happy new year

christmas-heart-2016v2

This year’s project idea is to crochet, or even knit, a heart and embellish it with one of your neglected treasures. Memories shouldn’t be lost in a drawer but enjoyed throughout the year.

when I am busy…

I have lots of ideas for blog posts and no time. The same is true of my craft designs.

Black cat 03

Animal rescue centres find it harder to find new homes for black cats but this pin badge may not help their blight.

This is just a quick post for my husband who thinks that the cat and I may be planning his imminent demise. It is not true – but I wonder how many mysterious deaths can be attributed to the feline habit of sleeping where they shouldn’t. Perhaps the sudden death of the Amy Dudley, wife of Lord Dudley, was just a case of a cat in the wrong place at the wrong time. I hope my husband feels safer now that the possibility of this potentially fatal accident has been made public. Of course, the cat would rather sleep on the bed but that too can become a bit of a blood-bath. Why does the cat have to chase my husband’s feet?

I haven’t forgotten about moving my blog onto WordPress and I haven’t forgotten about my blog and Facebook page. I have just been busy doing my day job but I should have more time soon.

stab in the dark

“It’s genetic!” heralds another youthful misdemeanour in this house. Sometimes the cause is a new, very logical ( I approve), system of cat food storage that ensures that our cat gets both meat and fish equally; sometimes this statement is said in reference to the wet floor after someone (my daughter or I) have had a bath but more often than not it comes from the mouth of my husband as he spies a dressmaker’s pin somewhere it shouldn’t be. It makes me smile. I shouldn’t – I should be very quiet – but I can’t help it. I suppose it is what some people would describe as  progress, I can remember my father dancing a not-too-merry-dance and exclaiming: “you are just like your mother!”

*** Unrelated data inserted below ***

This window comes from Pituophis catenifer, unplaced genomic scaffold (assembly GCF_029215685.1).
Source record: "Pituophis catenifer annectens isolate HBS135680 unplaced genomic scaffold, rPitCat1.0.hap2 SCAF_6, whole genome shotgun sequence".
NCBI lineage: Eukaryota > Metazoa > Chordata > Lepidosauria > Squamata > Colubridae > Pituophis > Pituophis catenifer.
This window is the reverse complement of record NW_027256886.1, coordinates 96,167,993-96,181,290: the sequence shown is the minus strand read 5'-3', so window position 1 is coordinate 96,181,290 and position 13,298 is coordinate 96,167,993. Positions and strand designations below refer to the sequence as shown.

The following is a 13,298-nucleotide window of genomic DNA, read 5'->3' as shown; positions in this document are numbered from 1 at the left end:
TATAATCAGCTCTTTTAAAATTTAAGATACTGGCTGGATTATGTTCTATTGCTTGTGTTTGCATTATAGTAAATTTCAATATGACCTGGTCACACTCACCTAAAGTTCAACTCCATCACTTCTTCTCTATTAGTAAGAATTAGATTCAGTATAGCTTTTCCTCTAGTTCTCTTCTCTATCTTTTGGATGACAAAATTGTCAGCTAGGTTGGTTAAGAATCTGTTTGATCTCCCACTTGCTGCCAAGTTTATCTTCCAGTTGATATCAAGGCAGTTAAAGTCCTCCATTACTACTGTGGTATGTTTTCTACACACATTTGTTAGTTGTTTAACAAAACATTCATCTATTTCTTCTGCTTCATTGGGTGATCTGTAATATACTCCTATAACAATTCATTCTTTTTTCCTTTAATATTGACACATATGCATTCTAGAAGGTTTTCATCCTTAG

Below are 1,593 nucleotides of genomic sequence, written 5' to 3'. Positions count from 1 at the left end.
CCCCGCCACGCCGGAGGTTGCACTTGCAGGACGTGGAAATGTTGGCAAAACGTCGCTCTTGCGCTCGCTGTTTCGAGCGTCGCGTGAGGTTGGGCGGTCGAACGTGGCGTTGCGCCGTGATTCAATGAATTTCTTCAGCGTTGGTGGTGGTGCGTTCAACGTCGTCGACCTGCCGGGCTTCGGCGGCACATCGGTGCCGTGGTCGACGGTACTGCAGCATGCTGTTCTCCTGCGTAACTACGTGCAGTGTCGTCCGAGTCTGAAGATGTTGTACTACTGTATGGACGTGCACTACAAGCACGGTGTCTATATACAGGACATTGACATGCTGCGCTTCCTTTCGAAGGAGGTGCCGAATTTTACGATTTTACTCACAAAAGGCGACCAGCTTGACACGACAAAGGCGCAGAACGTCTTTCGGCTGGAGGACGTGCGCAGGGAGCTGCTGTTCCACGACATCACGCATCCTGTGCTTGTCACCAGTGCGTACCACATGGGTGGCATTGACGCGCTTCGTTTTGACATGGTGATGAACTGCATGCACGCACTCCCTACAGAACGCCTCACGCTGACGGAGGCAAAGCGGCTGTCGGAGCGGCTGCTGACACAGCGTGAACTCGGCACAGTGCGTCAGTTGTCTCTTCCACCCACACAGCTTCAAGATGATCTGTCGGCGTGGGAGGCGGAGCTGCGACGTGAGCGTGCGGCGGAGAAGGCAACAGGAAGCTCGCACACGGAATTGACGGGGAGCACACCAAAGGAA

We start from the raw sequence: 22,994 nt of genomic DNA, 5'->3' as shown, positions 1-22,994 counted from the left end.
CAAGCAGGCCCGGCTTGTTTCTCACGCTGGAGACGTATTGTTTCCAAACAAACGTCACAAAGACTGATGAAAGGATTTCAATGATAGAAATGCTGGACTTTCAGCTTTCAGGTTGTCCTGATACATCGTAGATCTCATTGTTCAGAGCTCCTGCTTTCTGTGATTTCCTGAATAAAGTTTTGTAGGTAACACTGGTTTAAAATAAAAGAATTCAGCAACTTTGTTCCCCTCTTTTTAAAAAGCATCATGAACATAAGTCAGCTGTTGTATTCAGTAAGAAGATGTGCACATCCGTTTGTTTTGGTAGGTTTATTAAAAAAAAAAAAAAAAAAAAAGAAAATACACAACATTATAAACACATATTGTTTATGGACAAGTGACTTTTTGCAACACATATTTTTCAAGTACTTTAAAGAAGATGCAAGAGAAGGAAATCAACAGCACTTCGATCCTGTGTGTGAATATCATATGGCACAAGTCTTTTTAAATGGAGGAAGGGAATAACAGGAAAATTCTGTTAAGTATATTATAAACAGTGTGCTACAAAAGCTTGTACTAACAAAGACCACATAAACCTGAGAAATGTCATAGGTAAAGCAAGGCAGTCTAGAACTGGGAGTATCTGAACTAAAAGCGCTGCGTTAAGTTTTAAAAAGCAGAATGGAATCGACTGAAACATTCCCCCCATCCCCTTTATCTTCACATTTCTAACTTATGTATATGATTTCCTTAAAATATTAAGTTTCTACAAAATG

My daughter has started making clothes for her dolls and we have threads and pins all over the house. Not just on her bed or floor, but on the dining room table and any surface to hand. No sooner have the stairs been vacuum cleaned than little tapeworm-like creatures reappear on the treds. Do not casually drape your arm on the arm of a sofa and do not walk without fear. A rogue pin was found outside the bathroom door, point upwards, wedged between the polished floorboards. A stab in the dark but you would have thought it was a stab to the heart.

Thimble pin cushionMy daughter received a wonderful pin cushion from Kate Haxell as payment for helping Kate on her Knit and Stitch stand at Alexandra Palace. I went to see what my daughter was doing before settling down to write this post and she had it around her neck and she was putting her favourite sewing needle safely away.

It really isn’t a laughing matter. I could name several people who have had hospital treatment because they have trodden on a pin or needle. And, one person who stepped onto the tip of a fine double-pointed needle – much to their embarrassment.

I have several pin cushions dotted around the house. The crochet apple pin cushion is the one that I have out today. It lives in the  sewing box in my office. The crochet worm (not maggot) and stalk have been lost but other than that the crochet fabric has not been reduced to broken threads and bare holes because of the stabbing with pins and needles. The apple and worm were in fact made for a book presentation and were then converted into a pin cushion by simply filling the apple with scraps of cotton wadding from quilting project. I would normally use sand because it conditions the needles and adds weight to the pin cushion.

 

The stab in the heart reference reminded me of a workshop I did this time last year when the end product was a heart pin cushion. I will put it onto my website as a free download to celebrate St Valentine’s Day.

Heart pin cushion IMGP0999

 

it’s my office…

Its my office book shelf01

A pebble; a card from promoting the Peter Layton London Glassblowing Studio; a post-it note; a compass; a drawing in an improvised bulldog-clip stand; a vintage crochet hook; books which, to my mind, should be grouped together.

crochet couching

 

Crochet couching 2923